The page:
2017 Physics Nobel Prize Honors Work On Gravitational Waves; Win For U.S. Team

11 minutes ago
Originally published on October 3, 2017 6:06 am

Three colleagues, Rainer Weiss, Barry C. Barish, and Kip S. Thorne, have won the 2017 Nobel Prize in physics, for their contributions to work that led to the observation of gravitational waves — something that happened for the first time in 2015.

Although three winners were announced, the award is being split in half — one half to Weiss and the other to Barish and Thorne. The prize comes with a cash award of 9 million Swedish krona — around $1.1 million.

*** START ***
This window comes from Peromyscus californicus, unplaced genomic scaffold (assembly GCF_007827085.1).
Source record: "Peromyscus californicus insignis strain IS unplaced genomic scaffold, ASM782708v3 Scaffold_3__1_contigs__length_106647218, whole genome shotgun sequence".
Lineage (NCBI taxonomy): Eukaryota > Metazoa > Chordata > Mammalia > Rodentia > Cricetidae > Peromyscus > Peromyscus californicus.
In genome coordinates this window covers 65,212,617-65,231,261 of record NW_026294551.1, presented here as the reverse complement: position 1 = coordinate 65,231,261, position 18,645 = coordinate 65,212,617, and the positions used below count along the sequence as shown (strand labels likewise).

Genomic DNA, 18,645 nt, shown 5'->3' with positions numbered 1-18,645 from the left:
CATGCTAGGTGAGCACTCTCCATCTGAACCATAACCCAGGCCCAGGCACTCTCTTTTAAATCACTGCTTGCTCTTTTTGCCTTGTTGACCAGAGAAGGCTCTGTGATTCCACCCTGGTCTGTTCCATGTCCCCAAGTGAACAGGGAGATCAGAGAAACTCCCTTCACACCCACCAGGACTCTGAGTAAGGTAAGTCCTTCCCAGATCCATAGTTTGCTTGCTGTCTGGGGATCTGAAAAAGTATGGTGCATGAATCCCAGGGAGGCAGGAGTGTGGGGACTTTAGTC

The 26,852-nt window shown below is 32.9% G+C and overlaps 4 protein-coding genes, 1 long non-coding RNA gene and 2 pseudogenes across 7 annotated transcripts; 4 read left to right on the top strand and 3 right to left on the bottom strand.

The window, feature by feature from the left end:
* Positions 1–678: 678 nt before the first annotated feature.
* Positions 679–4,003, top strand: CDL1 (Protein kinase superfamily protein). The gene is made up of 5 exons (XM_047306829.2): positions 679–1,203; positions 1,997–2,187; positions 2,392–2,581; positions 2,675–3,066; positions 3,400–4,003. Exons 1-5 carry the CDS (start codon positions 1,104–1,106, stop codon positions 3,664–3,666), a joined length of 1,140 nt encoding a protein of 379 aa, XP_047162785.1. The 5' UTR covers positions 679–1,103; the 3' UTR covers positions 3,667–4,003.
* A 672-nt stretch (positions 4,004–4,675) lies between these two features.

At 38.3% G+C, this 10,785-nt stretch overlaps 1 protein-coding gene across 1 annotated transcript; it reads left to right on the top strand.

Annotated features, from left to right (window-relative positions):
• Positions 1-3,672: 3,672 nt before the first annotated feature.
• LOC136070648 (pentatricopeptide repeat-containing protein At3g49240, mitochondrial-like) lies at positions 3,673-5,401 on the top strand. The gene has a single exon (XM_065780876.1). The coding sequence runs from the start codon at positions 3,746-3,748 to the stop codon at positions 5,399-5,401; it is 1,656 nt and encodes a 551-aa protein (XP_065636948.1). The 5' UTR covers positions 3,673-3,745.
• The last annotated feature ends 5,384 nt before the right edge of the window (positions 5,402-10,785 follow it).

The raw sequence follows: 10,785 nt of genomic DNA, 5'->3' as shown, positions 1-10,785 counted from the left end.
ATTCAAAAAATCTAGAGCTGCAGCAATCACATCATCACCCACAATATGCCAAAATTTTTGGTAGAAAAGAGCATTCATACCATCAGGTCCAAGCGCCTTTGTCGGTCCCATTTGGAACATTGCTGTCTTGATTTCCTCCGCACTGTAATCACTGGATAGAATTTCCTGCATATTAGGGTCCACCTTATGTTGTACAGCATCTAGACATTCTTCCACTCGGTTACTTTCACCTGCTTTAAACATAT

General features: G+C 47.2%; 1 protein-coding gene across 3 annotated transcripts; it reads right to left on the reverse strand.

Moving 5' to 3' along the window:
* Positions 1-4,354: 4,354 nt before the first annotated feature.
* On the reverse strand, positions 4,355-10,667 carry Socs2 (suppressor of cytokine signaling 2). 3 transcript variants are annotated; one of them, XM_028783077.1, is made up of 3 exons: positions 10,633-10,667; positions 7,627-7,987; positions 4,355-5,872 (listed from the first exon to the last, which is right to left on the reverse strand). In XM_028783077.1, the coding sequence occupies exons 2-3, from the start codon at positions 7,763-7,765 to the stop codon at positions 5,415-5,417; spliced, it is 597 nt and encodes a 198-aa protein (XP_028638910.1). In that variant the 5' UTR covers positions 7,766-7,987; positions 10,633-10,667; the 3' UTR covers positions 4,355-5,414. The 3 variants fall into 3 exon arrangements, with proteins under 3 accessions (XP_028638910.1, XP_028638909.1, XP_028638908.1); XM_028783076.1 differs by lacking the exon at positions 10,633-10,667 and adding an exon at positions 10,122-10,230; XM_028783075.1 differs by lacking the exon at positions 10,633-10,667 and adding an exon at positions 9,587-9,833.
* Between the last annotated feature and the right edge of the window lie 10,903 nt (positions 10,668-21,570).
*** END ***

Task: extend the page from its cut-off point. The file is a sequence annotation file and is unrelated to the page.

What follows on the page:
Last year's Nobel in physics went to three theoretical researchers for, as NPR's Camila Domonoske reported, "their insights into the odd behavior of matter in unusual phases, like superconductors, superfluid films and some kinds of magnets."

This is the second announcement in a string of Nobel Prize awards that run through Monday. Yesterday, three Americans won the prize in medicine for their work on the circadian rhythm.

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